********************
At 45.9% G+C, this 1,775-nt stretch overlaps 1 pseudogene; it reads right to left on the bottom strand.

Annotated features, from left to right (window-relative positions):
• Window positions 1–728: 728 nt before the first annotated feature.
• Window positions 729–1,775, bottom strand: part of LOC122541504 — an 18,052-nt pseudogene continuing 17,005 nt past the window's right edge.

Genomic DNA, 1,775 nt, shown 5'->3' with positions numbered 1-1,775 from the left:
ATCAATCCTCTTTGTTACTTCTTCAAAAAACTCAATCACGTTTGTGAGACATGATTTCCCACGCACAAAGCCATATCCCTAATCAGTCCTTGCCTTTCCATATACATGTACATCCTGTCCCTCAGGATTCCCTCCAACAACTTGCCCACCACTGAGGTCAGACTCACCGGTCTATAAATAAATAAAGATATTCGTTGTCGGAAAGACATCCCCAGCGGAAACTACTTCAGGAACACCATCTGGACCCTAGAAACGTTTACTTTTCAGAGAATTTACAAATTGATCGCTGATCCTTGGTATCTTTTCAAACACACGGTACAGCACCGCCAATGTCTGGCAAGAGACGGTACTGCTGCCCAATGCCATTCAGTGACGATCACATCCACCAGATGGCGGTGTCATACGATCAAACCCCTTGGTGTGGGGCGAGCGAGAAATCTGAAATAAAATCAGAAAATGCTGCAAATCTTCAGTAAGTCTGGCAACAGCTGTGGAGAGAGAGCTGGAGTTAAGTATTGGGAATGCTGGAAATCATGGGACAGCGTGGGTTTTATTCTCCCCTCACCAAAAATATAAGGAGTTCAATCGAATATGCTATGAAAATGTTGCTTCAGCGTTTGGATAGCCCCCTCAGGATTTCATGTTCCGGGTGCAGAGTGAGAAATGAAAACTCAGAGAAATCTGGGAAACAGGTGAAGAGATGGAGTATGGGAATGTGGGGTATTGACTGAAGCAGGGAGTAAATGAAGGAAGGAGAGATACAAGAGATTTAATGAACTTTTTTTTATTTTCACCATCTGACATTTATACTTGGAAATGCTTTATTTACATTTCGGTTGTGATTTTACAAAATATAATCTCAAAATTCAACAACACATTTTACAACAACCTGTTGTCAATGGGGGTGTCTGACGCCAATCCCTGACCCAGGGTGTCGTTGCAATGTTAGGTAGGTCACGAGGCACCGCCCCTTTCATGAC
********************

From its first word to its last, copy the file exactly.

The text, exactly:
At 45.9% G+C, this 1,775-nt stretch overlaps 1 pseudogene; it reads right to left on the bottom strand.

Annotated features, from left to right (window-relative positions):
• Window positions 1–728: 728 nt before the first annotated feature.
• Window positions 729–1,775, bottom strand: part of LOC122541504 — an 18,052-nt pseudogene continuing 17,005 nt past the window's right edge.

Genomic DNA, 1,775 nt, shown 5'->3' with positions numbered 1-1,775 from the left:
ATCAATCCTCTTTGTTACTTCTTCAAAAAACTCAATCACGTTTGTGAGACATGATTTCCCACGCACAAAGCCATATCCCTAATCAGTCCTTGCCTTTCCATATACATGTACATCCTGTCCCTCAGGATTCCCTCCAACAACTTGCCCACCACTGAGGTCAGACTCACCGGTCTATAAATAAATAAAGATATTCGTTGTCGGAAAGACATCCCCAGCGGAAACTACTTCAGGAACACCATCTGGACCCTAGAAACGTTTACTTTTCAGAGAATTTACAAATTGATCGCTGATCCTTGGTATCTTTTCAAACACACGGTACAGCACCGCCAATGTCTGGCAAGAGACGGTACTGCTGCCCAATGCCATTCAGTGACGATCACATCCACCAGATGGCGGTGTCATACGATCAAACCCCTTGGTGTGGGGCGAGCGAGAAATCTGAAATAAAATCAGAAAATGCTGCAAATCTTCAGTAAGTCTGGCAACAGCTGTGGAGAGAGAGCTGGAGTTAAGTATTGGGAATGCTGGAAATCATGGGACAGCGTGGGTTTTATTCTCCCCTCACCAAAAATATAAGGAGTTCAATCGAATATGCTATGAAAATGTTGCTTCAGCGTTTGGATAGCCCCCTCAGGATTTCATGTTCCGGGTGCAGAGTGAGAAATGAAAACTCAGAGAAATCTGGGAAACAGGTGAAGAGATGGAGTATGGGAATGTGGGGTATTGACTGAAGCAGGGAGTAAATGAAGGAAGGAGAGATACAAGAGATTTAATGAACTTTTTTTTATTTTCACCATCTGACATTTATACTTGGAAATGCTTTATTTACATTTCGGTTGTGATTTTACAAAATATAATCTCAAAATTCAACAACACATTTTACAACAACCTGTTGTCAATGGGGGTGTCTGACGCCAATCCCTGACCCAGGGTGTCGTTGCAATGTTAGGTAGGTCACGAGGCACCGCCCCTTTCATGAC